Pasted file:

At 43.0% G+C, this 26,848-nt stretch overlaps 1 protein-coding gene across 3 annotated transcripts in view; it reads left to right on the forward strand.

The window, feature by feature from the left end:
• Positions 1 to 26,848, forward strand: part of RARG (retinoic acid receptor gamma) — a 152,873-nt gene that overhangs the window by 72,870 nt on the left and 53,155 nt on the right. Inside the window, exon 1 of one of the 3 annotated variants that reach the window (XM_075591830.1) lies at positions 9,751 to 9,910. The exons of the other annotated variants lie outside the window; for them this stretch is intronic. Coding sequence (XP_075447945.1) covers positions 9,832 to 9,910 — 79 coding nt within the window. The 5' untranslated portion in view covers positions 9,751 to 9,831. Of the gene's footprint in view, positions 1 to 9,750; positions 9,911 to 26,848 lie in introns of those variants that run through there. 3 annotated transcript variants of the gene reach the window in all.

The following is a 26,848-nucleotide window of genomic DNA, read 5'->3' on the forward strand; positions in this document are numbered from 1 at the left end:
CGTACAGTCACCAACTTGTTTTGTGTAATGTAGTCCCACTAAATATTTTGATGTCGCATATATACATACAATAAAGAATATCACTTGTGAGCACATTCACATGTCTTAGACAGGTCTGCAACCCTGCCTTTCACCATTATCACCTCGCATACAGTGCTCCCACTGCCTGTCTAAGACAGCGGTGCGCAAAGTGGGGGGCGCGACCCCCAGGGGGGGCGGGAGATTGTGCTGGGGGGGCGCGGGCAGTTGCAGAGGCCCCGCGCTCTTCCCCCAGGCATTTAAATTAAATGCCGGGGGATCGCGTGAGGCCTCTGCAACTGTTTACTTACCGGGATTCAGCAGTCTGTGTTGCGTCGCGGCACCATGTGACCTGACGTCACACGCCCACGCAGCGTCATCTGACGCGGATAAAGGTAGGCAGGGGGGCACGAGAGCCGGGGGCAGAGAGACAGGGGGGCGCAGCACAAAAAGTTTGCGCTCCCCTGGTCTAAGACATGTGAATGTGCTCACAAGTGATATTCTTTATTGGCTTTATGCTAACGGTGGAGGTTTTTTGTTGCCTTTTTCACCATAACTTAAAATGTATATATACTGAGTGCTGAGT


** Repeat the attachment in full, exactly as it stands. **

At 43.0% G+C, this 26,848-nt stretch overlaps 1 protein-coding gene across 3 annotated transcripts in view; it reads left to right on the forward strand.

The window, feature by feature from the left end:
• Positions 1 to 26,848, forward strand: part of RARG (retinoic acid receptor gamma) — a 152,873-nt gene that overhangs the window by 72,870 nt on the left and 53,155 nt on the right. Inside the window, exon 1 of one of the 3 annotated variants that reach the window (XM_075591830.1) lies at positions 9,751 to 9,910. The exons of the other annotated variants lie outside the window; for them this stretch is intronic. Coding sequence (XP_075447945.1) covers positions 9,832 to 9,910 — 79 coding nt within the window. The 5' untranslated portion in view covers positions 9,751 to 9,831. Of the gene's footprint in view, positions 1 to 9,750; positions 9,911 to 26,848 lie in introns of those variants that run through there. 3 annotated transcript variants of the gene reach the window in all.

The following is a 26,848-nucleotide window of genomic DNA, read 5'->3' on the forward strand; positions in this document are numbered from 1 at the left end:
CGTACAGTCACCAACTTGTTTTGTGTAATGTAGTCCCACTAAATATTTTGATGTCGCATATATACATACAATAAAGAATATCACTTGTGAGCACATTCACATGTCTTAGACAGGTCTGCAACCCTGCCTTTCACCATTATCACCTCGCATACAGTGCTCCCACTGCCTGTCTAAGACAGCGGTGCGCAAAGTGGGGGGCGCGACCCCCAGGGGGGGCGGGAGATTGTGCTGGGGGGGCGCGGGCAGTTGCAGAGGCCCCGCGCTCTTCCCCCAGGCATTTAAATTAAATGCCGGGGGATCGCGTGAGGCCTCTGCAACTGTTTACTTACCGGGATTCAGCAGTCTGTGTTGCGTCGCGGCACCATGTGACCTGACGTCACACGCCCACGCAGCGTCATCTGACGCGGATAAAGGTAGGCAGGGGGGCACGAGAGCCGGGGGCAGAGAGACAGGGGGGCGCAGCACAAAAAGTTTGCGCTCCCCTGGTCTAAGACATGTGAATGTGCTCACAAGTGATATTCTTTATTGGCTTTATGCTAACGGTGGAGGTTTTTTGTTGCCTTTTTCACCATAACTTAAAATGTATATATACTGAGTGCTGAGT